An alternative to a two path would be to have ropes or chains on each side of a boat that are rolled up in one direction or the other to move the boat (a system illustrated in the anime, Attack of the Titans). This probably wouldn't be much faster but would allow the facilities for maintaining the beasts to be centralized and would eliminate the need for someone to clean up animal manure along the towpath every day. It was also facilitate collecting manure for use as fertilizer or a combustion source.

The amount of work necessary to overcome a current depends upon the weight of the boat and the amount of resistance that the portion of the boat that is underwater presents to the water. A "slippery" design (a function of both the material used and the shape) can overcome current better than a flat barrier perpendicular to the current for a boat/barge that is mostly under water.

It is also possible to have different canal lanes for travel in different directions with different direction of current flow in substantial parts of the system (like a divided highway or boulevard), so that you would always be traveling with the current (the part transporting water from the poles could be a larger canal and the part going against the flow could be only large enough to meet transportation needs). You could have one canal that is high in the north and low in the south, and another that is high in the south and low in the north. This would be the fastest option by far with speed as a function of slope and slope a function of your building capabilities and your pumping systems' capacity.

Then you would have a screw or water wheel or pump to transfer the water at the canal with a low end to the canal with a high end in a two lane system. In a siphon-like system the amount of energy needed to keep the flow going would only have to match the amount of speed lost to friction in the water transfer mechanism and thus could be very efficient.

  • $\begingroup$ This sounds like an interesting idea, but I'm not sure of the details here, how would you arrange a syphon? Wouldn't both the north-south canals you mention just empty out at either end? $\endgroup$ – Slarty Nov 23 '17 at 9:31
  • $\begingroup$ Each one empties from its low end to the other one's high end. You'd need some power to a pump to overcome the friction of a syphon, but it would be pretty modest considering the vast amount of water you would be moving on an continuous basis (and you could simply put actively turning water wheels pretty much anywhere in the loop to accomplish it). $\endgroup$ – ohwilleke Nov 27 '17 at 2:48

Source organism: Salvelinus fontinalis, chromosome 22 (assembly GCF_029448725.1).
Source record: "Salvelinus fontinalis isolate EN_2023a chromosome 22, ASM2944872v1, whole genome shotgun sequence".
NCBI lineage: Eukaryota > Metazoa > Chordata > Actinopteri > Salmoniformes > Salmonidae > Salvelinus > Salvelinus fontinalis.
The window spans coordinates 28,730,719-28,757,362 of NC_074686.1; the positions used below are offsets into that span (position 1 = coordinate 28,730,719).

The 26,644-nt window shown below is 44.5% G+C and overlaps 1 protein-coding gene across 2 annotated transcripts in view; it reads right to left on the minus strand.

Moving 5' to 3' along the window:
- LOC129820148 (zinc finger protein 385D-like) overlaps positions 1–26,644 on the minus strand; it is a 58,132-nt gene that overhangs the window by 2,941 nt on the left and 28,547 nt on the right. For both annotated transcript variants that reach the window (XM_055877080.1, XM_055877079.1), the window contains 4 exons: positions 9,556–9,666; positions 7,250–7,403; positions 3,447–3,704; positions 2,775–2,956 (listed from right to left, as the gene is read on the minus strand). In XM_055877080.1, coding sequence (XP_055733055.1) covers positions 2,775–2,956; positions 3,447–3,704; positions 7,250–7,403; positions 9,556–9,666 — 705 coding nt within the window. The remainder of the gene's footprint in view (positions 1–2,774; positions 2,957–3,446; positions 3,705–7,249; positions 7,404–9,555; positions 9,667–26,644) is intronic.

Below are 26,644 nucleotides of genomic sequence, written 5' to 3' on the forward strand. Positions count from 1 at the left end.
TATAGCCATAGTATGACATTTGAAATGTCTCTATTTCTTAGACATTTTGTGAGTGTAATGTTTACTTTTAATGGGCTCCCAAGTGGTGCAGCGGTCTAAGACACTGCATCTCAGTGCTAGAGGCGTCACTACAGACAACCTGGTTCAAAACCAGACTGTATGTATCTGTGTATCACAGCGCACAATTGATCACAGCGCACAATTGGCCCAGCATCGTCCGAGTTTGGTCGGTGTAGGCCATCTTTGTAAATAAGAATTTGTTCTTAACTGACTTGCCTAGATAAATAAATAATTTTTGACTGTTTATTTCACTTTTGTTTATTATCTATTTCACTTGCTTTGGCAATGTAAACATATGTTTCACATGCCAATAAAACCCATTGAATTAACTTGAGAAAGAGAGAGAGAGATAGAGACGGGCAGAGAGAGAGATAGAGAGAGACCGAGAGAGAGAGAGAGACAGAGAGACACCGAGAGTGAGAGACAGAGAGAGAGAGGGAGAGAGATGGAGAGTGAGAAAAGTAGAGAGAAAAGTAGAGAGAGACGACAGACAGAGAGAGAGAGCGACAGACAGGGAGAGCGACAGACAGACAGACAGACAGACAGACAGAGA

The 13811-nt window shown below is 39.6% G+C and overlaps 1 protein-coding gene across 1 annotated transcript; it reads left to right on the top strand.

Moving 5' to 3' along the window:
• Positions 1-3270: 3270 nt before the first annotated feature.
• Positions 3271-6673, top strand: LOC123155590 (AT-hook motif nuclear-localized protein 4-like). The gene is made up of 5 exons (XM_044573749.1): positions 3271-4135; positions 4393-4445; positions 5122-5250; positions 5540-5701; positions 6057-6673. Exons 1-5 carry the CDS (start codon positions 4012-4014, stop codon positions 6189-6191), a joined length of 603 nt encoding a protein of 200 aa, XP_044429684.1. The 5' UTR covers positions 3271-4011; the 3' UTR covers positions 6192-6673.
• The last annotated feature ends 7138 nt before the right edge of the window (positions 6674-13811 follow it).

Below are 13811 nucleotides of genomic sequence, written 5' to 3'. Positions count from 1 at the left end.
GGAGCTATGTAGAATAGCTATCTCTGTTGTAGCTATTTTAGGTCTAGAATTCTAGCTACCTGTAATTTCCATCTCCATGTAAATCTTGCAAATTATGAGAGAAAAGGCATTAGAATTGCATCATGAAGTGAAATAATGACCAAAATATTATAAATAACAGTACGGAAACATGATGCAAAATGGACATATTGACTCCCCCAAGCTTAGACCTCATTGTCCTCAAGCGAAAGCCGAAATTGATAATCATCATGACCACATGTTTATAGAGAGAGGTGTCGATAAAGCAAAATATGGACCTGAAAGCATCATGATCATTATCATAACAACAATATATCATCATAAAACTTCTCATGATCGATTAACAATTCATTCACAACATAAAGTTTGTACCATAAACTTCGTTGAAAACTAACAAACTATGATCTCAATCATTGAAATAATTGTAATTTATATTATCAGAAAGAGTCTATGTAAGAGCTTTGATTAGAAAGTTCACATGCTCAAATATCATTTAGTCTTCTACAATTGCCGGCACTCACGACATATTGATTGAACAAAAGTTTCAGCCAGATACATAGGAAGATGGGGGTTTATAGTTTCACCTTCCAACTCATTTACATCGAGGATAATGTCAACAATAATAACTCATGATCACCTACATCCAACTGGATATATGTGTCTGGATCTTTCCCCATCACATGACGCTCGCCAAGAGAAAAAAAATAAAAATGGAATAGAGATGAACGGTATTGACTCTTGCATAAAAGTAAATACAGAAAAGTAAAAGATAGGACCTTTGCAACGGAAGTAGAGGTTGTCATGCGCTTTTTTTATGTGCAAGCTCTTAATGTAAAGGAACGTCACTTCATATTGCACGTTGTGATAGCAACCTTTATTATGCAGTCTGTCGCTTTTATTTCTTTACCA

I can see 2 good options here. Since you have man made canals and not natural waterways, these seem almost tailor made to your purposes.

Tow Paths: Other people have pointed these out, but in your canal system they would be ideal. A couple of oxen (or other beasts of burden) could pull, via a long rope, a substantially loaded flat bottom barge simply by walking a path next to the canal. these flat bottom barges are good because they are easy to construct, and don't need to be sleek, and can hold a wide variety fo stuff very easily. Your barges are not going to have to deal with other typical river problems either, like eroding banks, snags, fallen trees, and other hazards that are found in rivers. The path itself might even be paved as a small part of the canal construction in the first place, making movement along the waterway pretty fast, comparatively speaking.

Paddle Boats: This is obviously not about steam powered ones, but their predecessors. Ox Driven paddle boats were described as far back as the Roman empire. Some oxen or horses on a treadmill attached to some gearing and eventually a large paddlewheel(s) like the fanciful Mississippi riverboats. These would be able to move around independent of the banks, especially in your fairly slow moving canals. They could also be fairly fast, depending on how they were geared. Again these would get the benefit of a waterway that was free of unexpected turns, eddies, currents, and debris, especially in canals as wide as the ones you envision.

Sails might also be of use, but I see them as more of an extra thing, to help the beasts along. Reef the sails when the wind is bad, Unfurl them when it's good.

Edit I not I did not answer the question on terms of how fast a current could be overcome. I based things on a loose knowledge of the Mississippi river which flows at anywhere between 1.2 to 3 miles per hour on the surface. Not very swift, but when large amounts of stuff are travelling, it beats walking.

I'm guessing an Ox team on a tow path is not going to go very fast, but the thing is they would be consistent going up or down stream making travel times pretty consistent. Over land, pulling a loaded wagon, they would make about 16 to 24 kilometers a day. I imagine this would go up given that the terrain the canals run through are going to have fewer hills to deal with and a barge isn't going to get stuck in the mud, making journeys take less time overall


If you don't like the flow rate of a river (or water-transport canal), you build a parallel canal for navigation. The navigation canal has basically zero current, the only water movement is to replenish leakage and refill locks.

Your main canal, you say, is 1m/km grade. If that is too steep for the navigation canal, you have locks. A medieval lock could handle 1-2 metres of lift, so every 1-2km.

  • $\begingroup$ The main canal was 1/1000,000 but that's too shallow so I think 1/10,000 or 1m/10km. Should be navigable I think $\endgroup$ – Slarty Nov 28 '17 at 0:29